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We consider the difficult problem of classifying spatial relationships between symbols and subexpressions in handwritten mathematical expressions. We first improve existing geometric features based on bounding boxes and center points, normalizing them using the distance between the centers of the two symbols or subexpressions in question. We then propose a novel feature set for layout classification, using polar histograms computed over points in handwritten strokes. A series of experiments are presented in which a Support Vector Machine is used with these new features to classify spatial relationships of five types in the MathBrush corpus (horizontal, superscript, subscript, below, and inside (e.g. in a square root)). The normalized geometric features provide an improvement over previously published results, while the shapebased features provide a natural representation with results comparable to those for the geometric features. Combining the features produced a very small improvement in accuracy.
Baseline ExtractionDriven Parsing of Handwritten Mathematical Expressions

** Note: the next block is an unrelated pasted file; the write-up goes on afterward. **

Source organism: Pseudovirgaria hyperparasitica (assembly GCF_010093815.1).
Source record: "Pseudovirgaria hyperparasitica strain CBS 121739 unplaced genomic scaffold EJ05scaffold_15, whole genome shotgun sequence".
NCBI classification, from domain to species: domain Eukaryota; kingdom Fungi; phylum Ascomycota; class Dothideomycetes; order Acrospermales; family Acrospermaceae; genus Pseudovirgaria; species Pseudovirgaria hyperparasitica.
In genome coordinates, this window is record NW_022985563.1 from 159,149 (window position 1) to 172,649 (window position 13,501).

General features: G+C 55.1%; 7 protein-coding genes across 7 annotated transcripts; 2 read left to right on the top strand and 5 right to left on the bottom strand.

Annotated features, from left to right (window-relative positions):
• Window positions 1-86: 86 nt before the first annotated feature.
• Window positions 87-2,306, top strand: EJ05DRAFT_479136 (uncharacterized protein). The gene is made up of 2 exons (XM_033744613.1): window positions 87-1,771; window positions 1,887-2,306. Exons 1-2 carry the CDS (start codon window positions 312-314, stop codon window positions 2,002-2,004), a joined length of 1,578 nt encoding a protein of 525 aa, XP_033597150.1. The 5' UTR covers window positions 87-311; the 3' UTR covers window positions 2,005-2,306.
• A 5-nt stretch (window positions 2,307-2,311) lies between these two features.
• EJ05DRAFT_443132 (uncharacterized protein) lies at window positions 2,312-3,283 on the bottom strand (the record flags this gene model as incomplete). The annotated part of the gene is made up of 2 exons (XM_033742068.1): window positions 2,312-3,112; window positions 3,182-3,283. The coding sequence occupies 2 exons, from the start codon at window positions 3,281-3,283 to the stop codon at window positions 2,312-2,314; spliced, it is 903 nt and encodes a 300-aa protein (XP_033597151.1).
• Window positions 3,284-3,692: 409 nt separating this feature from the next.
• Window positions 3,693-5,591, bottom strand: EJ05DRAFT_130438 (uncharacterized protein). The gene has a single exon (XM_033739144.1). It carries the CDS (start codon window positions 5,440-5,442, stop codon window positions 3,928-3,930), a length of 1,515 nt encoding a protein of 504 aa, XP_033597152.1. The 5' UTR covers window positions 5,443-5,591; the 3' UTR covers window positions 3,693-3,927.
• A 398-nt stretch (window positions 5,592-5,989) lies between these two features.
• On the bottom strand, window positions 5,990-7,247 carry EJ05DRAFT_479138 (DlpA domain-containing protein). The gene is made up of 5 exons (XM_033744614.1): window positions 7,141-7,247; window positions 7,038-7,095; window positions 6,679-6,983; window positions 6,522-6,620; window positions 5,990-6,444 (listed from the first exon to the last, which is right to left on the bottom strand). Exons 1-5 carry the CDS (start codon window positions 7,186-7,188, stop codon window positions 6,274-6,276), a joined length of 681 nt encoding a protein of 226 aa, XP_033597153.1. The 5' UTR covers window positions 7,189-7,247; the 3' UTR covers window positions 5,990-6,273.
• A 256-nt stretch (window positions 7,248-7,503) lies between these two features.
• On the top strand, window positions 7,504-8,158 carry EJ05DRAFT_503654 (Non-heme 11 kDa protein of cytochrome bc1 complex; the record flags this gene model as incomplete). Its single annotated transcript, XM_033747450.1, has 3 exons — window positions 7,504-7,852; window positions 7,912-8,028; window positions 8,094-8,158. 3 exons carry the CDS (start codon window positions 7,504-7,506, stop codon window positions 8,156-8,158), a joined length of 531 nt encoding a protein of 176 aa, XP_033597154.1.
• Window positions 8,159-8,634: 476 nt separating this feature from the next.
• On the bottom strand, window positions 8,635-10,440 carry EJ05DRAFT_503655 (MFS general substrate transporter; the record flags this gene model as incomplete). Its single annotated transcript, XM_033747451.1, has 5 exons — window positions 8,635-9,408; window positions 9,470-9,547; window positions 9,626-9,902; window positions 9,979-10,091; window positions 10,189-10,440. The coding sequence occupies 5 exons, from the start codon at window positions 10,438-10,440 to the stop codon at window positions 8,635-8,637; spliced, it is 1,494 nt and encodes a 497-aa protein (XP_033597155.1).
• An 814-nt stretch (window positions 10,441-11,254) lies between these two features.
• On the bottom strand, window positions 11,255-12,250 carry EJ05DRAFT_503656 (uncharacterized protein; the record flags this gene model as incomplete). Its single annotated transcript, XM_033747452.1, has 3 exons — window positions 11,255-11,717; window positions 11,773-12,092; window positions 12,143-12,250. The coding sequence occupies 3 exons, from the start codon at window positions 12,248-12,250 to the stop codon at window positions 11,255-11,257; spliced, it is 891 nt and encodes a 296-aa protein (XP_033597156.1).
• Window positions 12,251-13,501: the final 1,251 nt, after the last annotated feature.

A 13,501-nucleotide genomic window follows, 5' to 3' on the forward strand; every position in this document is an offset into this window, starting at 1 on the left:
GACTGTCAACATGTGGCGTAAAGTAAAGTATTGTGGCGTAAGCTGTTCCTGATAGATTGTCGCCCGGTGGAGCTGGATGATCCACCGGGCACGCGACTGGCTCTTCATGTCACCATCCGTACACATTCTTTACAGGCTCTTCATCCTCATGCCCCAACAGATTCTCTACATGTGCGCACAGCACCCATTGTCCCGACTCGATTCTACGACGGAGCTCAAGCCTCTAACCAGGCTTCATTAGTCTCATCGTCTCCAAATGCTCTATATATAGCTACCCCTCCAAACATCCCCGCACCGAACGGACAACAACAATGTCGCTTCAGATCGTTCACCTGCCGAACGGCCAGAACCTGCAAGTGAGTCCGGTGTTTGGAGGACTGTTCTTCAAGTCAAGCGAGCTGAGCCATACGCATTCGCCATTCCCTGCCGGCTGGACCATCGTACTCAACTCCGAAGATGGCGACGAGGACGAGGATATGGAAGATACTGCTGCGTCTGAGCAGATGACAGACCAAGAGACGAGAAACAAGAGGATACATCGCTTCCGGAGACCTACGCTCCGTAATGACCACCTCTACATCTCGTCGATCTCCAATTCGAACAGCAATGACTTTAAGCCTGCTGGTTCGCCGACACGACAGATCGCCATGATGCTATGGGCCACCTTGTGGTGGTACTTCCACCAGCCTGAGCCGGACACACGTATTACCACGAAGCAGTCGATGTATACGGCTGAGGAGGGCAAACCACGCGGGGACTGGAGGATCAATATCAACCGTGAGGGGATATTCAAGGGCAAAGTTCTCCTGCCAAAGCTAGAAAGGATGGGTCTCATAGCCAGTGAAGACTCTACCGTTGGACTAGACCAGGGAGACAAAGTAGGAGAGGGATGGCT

"... We generalize recursive baseline extraction algorithms for symbol layout analysis in math expressions so that handwritten strokes may be provided as input. Specifically, baseline extraction is used for lexical analysis in a modified LL(1) parser, returning a set of candidate symbols when the leftmos ..."
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We generalize recursive baseline extraction algorithms for symbol layout analysis in math expressions so that handwritten strokes may be provided as input. Specifically, baseline extraction is used for lexical analysis in a modified LL(1) parser, returning a set of candidate symbols when the leftmost or next symbol along the current baseline (from lefttoright) is requested by the parser. Candidate symbols are used to produce a forest of parse trees, and the highest ranked parse returned. Hidden Markov Models (HMMs) are used for symbol classification, and horizontal adjacency between symbols is determined using two probabilistic quadratic classifiers, one for ascenders (e.g. ‘A’) and another for centered and descender symbols (e.g. ‘y ’ and ‘x’). The system placed second in the CROHME 2011 handwritten math recognition competition. 1.